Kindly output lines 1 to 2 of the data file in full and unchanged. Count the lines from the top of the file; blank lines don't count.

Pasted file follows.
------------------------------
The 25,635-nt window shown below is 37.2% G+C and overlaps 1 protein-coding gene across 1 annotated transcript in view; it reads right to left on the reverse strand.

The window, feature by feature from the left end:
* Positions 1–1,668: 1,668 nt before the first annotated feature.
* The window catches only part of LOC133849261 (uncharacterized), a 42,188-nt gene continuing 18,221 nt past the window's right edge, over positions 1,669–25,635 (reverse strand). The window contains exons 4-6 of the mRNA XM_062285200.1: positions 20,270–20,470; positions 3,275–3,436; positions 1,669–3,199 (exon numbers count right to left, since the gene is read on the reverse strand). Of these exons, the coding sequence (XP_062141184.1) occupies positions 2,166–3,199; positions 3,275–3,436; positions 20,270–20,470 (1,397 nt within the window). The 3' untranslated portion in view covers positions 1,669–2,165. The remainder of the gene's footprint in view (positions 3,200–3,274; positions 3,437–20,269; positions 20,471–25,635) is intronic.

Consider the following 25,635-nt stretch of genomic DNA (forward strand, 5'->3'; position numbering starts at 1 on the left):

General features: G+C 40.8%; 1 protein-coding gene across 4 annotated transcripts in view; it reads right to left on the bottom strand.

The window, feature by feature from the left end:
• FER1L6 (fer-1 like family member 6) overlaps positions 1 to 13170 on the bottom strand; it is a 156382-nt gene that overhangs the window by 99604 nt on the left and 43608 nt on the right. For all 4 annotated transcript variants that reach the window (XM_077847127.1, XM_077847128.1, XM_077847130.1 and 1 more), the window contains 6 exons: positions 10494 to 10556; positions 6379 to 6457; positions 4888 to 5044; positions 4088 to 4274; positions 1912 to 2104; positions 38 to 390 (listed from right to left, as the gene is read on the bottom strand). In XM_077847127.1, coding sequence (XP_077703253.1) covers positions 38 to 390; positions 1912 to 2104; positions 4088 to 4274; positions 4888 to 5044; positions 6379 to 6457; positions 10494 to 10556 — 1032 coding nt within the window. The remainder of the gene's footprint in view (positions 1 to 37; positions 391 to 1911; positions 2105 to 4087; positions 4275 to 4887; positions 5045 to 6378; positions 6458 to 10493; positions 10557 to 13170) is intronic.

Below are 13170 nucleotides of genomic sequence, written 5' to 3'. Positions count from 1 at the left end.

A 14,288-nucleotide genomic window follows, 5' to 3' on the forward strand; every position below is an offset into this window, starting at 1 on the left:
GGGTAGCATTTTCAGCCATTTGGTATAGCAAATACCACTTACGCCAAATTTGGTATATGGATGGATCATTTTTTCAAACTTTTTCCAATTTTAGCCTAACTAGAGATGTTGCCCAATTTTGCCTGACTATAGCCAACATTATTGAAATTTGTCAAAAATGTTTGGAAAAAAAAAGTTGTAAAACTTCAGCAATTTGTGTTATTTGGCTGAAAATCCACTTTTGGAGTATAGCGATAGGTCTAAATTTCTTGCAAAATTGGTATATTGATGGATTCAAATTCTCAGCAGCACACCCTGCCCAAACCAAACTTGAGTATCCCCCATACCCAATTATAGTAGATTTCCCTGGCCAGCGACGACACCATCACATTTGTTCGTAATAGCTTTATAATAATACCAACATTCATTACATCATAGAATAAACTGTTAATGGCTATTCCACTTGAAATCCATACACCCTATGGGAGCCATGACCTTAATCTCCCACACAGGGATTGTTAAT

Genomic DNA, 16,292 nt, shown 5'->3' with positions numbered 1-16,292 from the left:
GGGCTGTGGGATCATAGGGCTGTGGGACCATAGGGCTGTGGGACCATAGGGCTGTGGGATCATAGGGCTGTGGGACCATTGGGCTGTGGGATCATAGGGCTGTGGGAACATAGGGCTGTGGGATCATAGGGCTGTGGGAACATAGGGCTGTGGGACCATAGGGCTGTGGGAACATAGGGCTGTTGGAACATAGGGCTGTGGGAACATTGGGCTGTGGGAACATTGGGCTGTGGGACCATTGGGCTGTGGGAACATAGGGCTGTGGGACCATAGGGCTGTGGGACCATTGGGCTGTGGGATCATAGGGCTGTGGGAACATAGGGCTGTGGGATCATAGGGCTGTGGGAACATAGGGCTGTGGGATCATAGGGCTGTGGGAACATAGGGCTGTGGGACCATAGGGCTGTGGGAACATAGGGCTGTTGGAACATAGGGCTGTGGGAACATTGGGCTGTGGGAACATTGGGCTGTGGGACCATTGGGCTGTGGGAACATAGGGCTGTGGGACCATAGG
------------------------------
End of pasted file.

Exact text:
The 25,635-nt window shown below is 37.2% G+C and overlaps 1 protein-coding gene across 1 annotated transcript in view; it reads right to left on the reverse strand.

The window, feature by feature from the left end: